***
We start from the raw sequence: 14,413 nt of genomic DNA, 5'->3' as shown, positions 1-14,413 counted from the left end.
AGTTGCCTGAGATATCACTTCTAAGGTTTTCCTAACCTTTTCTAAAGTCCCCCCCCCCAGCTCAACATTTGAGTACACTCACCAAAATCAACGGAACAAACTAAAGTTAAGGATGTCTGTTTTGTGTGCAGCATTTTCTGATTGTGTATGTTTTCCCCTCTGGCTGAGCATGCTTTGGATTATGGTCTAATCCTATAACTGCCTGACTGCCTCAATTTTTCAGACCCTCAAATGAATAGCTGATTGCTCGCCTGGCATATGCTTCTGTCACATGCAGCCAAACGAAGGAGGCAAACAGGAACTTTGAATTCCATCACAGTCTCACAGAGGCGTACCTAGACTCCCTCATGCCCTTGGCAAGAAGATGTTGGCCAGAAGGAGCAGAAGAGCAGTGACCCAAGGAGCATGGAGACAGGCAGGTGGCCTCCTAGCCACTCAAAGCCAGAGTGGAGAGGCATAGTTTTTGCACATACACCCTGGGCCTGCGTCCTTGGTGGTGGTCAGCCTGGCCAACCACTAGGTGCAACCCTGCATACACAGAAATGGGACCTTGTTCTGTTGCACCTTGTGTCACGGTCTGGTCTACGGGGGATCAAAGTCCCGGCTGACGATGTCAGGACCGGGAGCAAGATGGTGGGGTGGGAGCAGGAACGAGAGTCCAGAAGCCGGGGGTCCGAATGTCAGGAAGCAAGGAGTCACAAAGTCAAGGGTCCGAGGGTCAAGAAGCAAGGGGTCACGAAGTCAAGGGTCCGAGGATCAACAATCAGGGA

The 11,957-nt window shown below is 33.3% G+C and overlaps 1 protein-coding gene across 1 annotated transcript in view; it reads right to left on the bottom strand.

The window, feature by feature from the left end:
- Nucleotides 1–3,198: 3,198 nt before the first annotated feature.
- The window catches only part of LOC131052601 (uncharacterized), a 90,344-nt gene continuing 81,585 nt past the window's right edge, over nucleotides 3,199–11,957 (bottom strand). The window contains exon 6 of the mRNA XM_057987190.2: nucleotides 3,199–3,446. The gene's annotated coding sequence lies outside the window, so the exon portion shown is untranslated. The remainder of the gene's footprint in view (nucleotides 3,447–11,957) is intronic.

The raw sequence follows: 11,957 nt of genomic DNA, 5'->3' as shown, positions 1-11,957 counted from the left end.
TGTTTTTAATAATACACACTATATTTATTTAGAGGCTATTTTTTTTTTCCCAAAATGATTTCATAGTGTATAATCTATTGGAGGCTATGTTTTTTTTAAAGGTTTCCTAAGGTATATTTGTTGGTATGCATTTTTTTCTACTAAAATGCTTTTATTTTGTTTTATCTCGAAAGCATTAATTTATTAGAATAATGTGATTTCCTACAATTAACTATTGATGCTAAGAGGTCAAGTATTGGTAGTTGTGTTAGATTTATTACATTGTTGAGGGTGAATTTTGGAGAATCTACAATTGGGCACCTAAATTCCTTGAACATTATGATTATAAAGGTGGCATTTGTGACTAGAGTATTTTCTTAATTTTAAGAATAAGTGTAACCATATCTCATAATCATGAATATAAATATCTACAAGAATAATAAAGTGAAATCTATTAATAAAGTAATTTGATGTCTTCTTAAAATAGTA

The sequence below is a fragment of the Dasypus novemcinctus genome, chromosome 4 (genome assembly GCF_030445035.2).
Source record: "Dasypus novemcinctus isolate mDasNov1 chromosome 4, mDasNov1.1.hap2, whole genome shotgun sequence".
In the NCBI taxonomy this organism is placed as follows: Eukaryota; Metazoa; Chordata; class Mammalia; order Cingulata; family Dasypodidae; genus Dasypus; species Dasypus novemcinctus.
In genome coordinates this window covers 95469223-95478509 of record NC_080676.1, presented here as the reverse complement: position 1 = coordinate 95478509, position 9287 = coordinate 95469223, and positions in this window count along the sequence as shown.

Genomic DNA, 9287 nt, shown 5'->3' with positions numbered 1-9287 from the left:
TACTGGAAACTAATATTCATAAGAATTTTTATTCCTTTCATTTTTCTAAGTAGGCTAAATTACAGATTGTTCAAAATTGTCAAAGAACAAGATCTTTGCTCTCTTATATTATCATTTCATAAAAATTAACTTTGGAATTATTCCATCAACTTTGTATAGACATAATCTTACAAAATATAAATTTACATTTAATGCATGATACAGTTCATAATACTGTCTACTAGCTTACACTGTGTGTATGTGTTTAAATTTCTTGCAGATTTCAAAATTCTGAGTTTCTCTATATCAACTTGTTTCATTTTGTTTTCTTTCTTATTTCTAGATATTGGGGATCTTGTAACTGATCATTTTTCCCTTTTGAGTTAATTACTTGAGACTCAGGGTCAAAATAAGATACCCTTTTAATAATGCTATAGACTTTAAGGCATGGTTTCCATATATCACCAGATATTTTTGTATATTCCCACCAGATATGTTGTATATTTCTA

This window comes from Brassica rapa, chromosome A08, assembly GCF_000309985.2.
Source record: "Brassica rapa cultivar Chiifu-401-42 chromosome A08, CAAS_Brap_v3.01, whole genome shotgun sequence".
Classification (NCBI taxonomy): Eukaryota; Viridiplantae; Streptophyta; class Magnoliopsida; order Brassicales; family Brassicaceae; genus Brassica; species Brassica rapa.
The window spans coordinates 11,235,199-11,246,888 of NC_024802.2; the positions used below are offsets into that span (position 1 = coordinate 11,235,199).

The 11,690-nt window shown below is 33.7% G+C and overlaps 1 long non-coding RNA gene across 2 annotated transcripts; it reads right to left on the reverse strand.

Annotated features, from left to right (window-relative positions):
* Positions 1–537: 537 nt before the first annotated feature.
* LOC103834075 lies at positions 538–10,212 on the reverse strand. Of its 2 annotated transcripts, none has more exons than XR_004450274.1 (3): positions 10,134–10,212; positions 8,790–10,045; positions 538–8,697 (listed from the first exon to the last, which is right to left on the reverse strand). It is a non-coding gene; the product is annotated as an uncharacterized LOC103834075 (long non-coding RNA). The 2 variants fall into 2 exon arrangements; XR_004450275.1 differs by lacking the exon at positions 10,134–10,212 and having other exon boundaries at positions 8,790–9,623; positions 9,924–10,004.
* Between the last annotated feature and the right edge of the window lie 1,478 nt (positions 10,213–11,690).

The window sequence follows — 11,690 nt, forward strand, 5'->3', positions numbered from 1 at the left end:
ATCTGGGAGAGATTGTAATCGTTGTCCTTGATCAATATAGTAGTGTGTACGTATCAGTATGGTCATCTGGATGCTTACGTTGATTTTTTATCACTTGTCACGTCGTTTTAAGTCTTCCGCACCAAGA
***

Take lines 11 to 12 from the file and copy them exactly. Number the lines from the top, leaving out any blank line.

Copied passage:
In the NCBI taxonomy this organism is placed as follows: Eukaryota; Metazoa; Chordata; class Mammalia; order Cingulata; family Dasypodidae; genus Dasypus; species Dasypus novemcinctus.
In genome coordinates this window covers 95469223-95478509 of record NC_080676.1, presented here as the reverse complement: position 1 = coordinate 95478509, position 9287 = coordinate 95469223, and positions in this window count along the sequence as shown.